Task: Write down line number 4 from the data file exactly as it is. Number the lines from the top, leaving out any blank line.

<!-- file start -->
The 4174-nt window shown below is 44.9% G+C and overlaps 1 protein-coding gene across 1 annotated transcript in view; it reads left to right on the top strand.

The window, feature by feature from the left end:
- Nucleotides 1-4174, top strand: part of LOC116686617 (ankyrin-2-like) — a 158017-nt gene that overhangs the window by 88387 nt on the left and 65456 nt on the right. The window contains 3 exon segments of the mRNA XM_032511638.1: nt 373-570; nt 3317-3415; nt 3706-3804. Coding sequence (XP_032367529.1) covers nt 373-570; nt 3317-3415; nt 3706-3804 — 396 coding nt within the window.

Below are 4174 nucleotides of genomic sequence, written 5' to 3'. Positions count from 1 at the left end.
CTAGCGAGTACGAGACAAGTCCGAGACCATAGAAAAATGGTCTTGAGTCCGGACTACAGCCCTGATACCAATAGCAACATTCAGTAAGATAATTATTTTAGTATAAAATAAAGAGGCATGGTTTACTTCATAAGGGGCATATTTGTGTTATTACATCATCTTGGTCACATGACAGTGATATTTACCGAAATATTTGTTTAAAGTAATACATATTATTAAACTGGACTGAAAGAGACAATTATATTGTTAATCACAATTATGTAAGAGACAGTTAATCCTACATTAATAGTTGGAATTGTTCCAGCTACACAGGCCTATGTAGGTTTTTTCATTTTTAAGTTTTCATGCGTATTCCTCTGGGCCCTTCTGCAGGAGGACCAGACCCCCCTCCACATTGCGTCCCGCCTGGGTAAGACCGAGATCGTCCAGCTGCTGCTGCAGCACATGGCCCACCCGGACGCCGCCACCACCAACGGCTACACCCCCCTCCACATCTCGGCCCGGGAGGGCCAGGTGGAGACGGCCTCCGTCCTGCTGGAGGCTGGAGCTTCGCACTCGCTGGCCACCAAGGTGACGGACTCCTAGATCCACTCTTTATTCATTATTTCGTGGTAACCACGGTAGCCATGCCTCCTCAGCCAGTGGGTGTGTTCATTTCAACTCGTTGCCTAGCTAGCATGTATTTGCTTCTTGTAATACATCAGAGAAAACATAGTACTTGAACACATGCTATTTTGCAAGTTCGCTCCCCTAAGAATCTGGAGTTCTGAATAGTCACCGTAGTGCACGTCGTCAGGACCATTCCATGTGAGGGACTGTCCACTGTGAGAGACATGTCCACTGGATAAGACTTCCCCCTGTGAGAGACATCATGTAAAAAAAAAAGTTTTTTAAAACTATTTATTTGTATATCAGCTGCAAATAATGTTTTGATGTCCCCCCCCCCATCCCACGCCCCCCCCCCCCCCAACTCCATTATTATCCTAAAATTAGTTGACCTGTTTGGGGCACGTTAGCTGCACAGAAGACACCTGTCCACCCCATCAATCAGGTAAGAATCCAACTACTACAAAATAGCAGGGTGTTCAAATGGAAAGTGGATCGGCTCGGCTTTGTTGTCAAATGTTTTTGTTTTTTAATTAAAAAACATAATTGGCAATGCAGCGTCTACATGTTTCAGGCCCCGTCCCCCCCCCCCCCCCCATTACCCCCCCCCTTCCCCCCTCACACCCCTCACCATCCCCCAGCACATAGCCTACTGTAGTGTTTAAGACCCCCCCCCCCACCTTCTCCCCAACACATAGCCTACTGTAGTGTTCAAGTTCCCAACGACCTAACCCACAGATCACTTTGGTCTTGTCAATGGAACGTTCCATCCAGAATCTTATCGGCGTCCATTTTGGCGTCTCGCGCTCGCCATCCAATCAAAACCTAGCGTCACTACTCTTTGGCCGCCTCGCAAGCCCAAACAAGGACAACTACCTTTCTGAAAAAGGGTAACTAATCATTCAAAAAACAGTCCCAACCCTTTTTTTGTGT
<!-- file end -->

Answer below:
Below are 4174 nucleotides of genomic sequence, written 5' to 3'. Positions count from 1 at the left end.